10:33
The Direction of Friction
10:34
A Quick Example
11:16
Which Block Will Accelerate Faster?
11:17
Static vs. Kinetic
14:52
Static vs. Kinetic
14:53
Static and Kinetic Coefficient of Friction
16:31
How to Use Static Friction
17:40
How to Use Static Friction
17:41
Some Examples of μs and μk
19:51
Some Examples of μs and μk
19:52
A Remark on Wheels
22:19
A Remark on Wheels
22:20
Example 1: Calculating μs and μk
28:02
Example 2: At What Angle Does the Block Begin to Slide?
31:35
Example 3: A Block is Against a Wall, Sliding Down
36:30
Example 4: Two Blocks Sitting Atop Each Other
40:16
Force & Uniform Circular Motion

26m 45s

Intro
0:00
Centripetal Force
0:46
Equations for Centripetal Force
0:47
Centripetal Force in Action
1:26
Where Does Centripetal Force Come From?
2:39
Where Does Centripetal Force Come From?
2:40
Centrifugal Force
4:05
Centrifugal Force Part 1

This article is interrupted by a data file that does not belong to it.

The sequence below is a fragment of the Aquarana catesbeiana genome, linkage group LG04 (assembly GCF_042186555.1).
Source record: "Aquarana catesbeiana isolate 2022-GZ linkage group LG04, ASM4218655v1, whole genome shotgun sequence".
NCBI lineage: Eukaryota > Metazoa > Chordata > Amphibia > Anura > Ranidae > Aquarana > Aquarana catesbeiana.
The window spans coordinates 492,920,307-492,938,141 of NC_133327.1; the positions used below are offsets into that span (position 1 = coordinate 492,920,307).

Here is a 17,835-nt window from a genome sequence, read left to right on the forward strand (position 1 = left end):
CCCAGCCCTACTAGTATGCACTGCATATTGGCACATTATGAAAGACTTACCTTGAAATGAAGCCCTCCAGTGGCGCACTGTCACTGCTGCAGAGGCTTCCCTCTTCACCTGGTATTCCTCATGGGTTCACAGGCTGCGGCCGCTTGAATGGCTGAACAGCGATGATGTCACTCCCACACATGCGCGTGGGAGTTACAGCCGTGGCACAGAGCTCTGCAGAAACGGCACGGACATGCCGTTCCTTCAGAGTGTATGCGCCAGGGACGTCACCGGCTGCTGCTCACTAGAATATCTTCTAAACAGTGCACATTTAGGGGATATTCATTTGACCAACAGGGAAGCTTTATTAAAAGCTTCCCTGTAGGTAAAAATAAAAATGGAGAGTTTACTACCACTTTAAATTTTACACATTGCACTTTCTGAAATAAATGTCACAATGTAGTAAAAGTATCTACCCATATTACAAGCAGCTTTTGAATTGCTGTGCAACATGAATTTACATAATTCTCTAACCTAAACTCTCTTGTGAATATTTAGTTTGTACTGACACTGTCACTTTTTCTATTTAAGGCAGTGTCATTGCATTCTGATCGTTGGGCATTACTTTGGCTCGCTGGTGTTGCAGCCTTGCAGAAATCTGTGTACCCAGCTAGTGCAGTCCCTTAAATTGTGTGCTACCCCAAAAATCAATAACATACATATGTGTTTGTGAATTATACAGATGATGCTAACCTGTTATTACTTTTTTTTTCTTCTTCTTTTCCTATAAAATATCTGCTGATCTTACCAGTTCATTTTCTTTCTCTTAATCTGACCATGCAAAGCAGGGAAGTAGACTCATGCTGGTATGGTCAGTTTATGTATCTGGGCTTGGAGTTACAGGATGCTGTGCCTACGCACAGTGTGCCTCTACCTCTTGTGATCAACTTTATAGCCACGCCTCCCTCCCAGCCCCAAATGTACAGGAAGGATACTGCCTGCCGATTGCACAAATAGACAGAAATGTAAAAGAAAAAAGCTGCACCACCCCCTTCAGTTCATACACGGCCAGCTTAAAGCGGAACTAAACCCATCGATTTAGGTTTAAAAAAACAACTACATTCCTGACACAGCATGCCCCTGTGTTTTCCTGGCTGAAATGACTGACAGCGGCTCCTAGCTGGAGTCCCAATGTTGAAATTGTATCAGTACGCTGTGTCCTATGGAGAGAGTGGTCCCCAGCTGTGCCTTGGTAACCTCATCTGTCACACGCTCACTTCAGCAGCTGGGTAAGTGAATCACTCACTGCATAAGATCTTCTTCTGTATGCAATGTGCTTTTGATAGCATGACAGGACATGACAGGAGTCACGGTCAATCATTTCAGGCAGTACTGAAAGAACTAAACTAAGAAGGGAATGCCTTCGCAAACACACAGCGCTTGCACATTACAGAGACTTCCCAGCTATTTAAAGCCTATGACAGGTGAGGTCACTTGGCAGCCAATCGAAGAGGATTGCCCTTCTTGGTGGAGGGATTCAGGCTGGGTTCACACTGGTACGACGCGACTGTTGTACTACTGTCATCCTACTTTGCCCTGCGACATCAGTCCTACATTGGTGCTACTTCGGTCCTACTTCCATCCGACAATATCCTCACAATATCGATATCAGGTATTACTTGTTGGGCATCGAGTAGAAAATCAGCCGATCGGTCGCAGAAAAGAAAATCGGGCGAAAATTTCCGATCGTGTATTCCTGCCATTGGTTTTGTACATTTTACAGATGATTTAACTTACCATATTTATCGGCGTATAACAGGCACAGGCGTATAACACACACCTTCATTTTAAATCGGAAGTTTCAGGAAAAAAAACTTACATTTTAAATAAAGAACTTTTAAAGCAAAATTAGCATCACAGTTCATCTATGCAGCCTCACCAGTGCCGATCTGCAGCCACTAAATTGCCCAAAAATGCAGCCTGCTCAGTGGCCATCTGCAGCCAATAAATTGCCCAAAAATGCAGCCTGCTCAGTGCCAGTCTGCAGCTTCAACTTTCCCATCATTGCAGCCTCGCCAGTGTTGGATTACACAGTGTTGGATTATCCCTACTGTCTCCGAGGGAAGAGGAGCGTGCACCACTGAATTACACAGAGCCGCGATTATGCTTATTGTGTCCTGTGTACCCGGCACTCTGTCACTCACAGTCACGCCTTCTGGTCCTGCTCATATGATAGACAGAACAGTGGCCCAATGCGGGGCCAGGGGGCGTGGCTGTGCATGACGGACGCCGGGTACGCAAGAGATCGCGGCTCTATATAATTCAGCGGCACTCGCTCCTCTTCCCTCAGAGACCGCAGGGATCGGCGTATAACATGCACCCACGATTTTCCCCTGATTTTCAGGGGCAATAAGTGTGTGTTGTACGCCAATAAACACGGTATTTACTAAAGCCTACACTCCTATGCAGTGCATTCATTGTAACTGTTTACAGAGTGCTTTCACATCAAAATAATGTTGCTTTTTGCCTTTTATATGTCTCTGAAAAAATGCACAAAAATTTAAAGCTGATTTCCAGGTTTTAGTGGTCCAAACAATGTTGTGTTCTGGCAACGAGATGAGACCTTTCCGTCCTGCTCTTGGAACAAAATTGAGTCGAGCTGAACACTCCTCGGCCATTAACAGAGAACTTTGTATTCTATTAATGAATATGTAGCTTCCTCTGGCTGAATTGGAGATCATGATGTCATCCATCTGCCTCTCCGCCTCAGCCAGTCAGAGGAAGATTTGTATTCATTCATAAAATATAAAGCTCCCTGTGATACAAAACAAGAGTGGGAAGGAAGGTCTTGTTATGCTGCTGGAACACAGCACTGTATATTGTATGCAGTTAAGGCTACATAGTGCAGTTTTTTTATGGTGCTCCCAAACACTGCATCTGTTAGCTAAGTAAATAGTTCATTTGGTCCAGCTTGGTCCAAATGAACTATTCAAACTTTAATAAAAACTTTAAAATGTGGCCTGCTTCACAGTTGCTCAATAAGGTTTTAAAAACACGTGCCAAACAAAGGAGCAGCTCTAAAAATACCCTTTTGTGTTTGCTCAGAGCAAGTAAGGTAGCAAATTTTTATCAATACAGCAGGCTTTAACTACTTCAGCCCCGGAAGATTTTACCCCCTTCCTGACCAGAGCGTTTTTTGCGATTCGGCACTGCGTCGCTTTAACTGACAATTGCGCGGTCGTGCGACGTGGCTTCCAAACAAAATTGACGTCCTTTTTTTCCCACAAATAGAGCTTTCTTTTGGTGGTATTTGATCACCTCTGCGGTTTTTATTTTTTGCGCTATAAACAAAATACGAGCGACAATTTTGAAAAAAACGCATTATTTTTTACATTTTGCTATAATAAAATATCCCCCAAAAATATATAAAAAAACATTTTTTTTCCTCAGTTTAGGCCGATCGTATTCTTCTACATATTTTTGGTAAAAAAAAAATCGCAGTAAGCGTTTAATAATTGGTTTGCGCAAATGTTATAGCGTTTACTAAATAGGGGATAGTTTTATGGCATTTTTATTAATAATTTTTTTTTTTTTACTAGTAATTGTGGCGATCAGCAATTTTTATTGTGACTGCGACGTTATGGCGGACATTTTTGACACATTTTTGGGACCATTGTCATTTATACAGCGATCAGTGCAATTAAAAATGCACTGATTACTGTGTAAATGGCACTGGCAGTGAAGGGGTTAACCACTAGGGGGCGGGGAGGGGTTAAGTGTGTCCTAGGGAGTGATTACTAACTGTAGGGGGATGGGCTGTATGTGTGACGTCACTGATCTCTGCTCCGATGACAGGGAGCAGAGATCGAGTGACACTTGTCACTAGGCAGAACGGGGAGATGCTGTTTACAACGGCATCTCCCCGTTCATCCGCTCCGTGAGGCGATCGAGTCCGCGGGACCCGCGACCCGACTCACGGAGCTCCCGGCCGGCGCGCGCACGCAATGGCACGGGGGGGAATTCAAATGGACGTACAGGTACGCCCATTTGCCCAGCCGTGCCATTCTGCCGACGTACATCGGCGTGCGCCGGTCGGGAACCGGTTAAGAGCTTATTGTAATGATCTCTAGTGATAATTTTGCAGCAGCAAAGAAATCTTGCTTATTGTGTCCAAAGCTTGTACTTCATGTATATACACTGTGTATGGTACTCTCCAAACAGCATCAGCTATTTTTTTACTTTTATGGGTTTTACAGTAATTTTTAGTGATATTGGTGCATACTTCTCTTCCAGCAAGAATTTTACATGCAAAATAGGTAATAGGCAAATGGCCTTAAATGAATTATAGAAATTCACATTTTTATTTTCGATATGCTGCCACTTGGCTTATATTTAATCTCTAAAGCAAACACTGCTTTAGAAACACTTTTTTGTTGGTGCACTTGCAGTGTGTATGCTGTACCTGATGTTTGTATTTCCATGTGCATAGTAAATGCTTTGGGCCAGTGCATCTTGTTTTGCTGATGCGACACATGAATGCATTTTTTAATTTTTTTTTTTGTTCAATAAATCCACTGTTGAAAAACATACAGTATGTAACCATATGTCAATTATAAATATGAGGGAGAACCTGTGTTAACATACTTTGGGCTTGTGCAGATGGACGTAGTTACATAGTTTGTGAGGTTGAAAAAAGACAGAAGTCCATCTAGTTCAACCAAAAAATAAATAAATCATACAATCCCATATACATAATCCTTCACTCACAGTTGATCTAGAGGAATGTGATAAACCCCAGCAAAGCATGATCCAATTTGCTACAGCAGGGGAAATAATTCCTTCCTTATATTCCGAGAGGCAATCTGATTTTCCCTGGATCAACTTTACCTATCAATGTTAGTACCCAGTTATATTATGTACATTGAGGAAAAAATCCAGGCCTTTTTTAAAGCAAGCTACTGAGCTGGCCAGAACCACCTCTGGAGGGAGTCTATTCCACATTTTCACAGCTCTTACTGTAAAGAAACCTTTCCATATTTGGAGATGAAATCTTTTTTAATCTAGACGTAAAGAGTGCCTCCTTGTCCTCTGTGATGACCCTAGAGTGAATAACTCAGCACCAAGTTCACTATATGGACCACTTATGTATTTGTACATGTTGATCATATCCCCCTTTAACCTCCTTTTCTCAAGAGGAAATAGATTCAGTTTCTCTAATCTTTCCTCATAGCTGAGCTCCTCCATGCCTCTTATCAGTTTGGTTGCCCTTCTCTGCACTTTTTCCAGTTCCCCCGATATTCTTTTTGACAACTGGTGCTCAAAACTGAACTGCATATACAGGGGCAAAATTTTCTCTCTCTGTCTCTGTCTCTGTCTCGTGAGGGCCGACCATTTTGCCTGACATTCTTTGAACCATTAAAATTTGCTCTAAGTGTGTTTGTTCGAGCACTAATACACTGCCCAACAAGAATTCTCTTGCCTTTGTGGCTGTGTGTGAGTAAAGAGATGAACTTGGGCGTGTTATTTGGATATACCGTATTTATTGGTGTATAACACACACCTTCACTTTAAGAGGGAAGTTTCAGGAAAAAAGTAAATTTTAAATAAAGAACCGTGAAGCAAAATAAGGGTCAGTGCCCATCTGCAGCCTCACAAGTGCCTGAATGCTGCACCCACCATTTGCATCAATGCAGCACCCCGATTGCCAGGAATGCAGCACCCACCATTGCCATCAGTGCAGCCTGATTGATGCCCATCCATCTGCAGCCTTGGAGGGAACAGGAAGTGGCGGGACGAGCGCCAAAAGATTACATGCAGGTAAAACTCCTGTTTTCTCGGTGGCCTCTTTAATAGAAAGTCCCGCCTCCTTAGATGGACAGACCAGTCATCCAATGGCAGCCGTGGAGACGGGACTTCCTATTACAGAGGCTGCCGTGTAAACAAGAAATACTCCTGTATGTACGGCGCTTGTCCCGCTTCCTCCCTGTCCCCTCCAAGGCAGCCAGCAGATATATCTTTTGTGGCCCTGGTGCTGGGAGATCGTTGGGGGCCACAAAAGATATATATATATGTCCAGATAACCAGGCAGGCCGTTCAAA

4:06
Centrifugal Force Part 2
6:16
Example 1: Part A - Centripetal Force On the Car
8:12
Example 1: Part B - Maximum Speed the Car Can Take the Turn At Without Slipping
8:56
Example 2: A Bucket Full of Water is Spun Around in a Vertical Circle
15:13
Example 3: A Rock is Spun Around in a Vertical Circle
21:36
Section 3: Energy
Work

28m 34s

Intro
0:00
Equivocation
0:05
Equivocation
0:06
Introduction to Work
0:32
Scenarios: 10kg Block on a Frictionless Table
0:33
Scenario: 2 Block of Different Masses
2:52
Work
4:12
Work and Force
4:13
Paralleled vs. Perpendicular
4:46
Work: A Formal Definition
7:33
An Alternate Formula
9:00
An Alternate Formula
9:01
Units
10:40
Unit for Work: Joule (J)
10:41
Example 1: Calculating Work of Force
11:32
Example 2: Work and the Force of Gravity
12:48
Example 3: A Moving Box & Force Pushing in the Opposite Direction
15:11
Example 4: Work and Forces with Directions
18:06
Example 5: Work and the Force of Gravity
23:16
Energy: Kinetic

39m 7s

Intro
0:00
Types of Energy
0:04
Types of Energy
0:05
Conservation of Energy
1:12
Conservation of Energy
1:13
What is Energy?
4:23
Energy
4:24
What is Work?
5:01
Work
5:02
Circular Definition, Much?
5:46
Circular Definition, Much?
5:47
Derivation of Kinetic Energy (Simplified)
7:44
Simplified Picture of Work
7:45
Consider the Following Three Formulas
8:42
Kinetic Energy Formula
11:01
Kinetic Energy Formula
11:02
Units
11:54
Units for Kinetic Energy
11:55
Conservation of Energy